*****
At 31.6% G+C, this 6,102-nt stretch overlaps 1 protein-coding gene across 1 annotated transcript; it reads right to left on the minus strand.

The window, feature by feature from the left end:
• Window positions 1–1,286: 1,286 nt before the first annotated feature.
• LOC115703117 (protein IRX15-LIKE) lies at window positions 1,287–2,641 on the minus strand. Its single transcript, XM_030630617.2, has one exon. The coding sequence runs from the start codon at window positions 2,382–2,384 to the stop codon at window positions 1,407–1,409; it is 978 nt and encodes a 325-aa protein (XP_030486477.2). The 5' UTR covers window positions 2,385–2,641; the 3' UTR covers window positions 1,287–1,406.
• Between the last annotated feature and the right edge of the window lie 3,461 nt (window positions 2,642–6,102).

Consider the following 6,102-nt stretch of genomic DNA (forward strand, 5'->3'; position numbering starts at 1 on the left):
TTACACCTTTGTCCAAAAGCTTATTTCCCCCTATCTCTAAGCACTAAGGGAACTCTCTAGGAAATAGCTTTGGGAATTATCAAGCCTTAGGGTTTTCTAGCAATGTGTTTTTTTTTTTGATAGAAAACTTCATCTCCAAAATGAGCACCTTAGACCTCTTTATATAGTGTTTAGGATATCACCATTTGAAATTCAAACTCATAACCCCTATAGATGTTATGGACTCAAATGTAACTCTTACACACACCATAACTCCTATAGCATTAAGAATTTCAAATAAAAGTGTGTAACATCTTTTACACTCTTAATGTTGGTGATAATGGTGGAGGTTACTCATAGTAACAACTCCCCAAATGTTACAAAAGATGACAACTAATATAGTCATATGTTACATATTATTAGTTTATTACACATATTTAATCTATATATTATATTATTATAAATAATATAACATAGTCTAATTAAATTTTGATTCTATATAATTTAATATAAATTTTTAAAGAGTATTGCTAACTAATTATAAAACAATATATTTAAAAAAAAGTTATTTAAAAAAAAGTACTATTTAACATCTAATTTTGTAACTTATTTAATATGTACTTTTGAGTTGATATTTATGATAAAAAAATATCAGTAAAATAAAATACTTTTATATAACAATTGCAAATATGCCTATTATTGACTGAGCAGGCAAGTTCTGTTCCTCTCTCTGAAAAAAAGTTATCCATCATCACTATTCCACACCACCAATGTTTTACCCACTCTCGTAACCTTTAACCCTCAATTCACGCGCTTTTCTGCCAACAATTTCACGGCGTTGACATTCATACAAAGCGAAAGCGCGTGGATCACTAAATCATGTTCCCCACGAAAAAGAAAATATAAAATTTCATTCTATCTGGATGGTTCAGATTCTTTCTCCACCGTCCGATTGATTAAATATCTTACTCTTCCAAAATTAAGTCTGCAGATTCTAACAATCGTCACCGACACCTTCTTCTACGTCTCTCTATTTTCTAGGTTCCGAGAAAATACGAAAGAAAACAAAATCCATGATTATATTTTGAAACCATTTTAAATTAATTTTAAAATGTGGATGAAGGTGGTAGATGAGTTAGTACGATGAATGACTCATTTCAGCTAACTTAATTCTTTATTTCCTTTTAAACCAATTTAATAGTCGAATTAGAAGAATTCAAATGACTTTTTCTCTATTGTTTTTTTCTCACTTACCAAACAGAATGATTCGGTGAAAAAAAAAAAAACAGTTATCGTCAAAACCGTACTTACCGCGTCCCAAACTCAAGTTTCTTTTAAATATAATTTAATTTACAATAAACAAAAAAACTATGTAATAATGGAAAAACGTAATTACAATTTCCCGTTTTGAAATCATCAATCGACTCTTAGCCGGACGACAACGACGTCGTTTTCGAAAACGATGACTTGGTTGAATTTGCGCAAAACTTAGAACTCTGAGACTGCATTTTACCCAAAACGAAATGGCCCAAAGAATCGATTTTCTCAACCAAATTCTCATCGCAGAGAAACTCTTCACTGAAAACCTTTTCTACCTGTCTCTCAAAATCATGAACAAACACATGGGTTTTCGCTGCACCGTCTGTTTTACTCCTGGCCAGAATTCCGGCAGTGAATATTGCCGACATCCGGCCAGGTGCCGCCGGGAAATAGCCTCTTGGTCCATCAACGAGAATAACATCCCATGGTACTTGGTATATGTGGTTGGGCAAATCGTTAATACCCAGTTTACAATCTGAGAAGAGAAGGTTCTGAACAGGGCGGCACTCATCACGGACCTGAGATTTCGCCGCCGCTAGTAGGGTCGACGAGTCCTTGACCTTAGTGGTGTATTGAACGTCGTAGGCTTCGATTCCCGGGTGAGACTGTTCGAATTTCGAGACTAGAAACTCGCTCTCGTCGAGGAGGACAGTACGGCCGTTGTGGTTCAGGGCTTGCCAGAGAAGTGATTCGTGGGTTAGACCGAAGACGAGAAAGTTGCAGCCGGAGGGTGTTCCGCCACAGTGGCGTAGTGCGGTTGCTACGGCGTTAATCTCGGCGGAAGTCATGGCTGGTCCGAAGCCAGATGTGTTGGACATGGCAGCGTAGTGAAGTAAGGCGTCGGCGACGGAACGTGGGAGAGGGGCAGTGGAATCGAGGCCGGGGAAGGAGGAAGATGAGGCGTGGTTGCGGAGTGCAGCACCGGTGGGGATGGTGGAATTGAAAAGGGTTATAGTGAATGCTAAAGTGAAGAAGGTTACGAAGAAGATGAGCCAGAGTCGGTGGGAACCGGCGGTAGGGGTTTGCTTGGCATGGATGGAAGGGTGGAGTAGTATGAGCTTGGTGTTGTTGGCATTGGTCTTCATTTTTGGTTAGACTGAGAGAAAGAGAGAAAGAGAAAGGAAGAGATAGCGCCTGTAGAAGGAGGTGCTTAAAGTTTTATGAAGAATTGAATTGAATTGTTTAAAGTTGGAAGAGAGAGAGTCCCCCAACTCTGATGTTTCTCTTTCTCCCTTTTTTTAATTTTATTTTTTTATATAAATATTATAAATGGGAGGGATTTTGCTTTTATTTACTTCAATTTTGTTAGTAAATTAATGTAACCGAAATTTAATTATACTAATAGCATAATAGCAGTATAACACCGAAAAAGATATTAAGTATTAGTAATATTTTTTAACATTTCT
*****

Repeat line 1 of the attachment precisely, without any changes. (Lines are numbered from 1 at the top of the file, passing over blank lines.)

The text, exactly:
At 31.6% G+C, this 6,102-nt stretch overlaps 1 protein-coding gene across 1 annotated transcript; it reads right to left on the minus strand.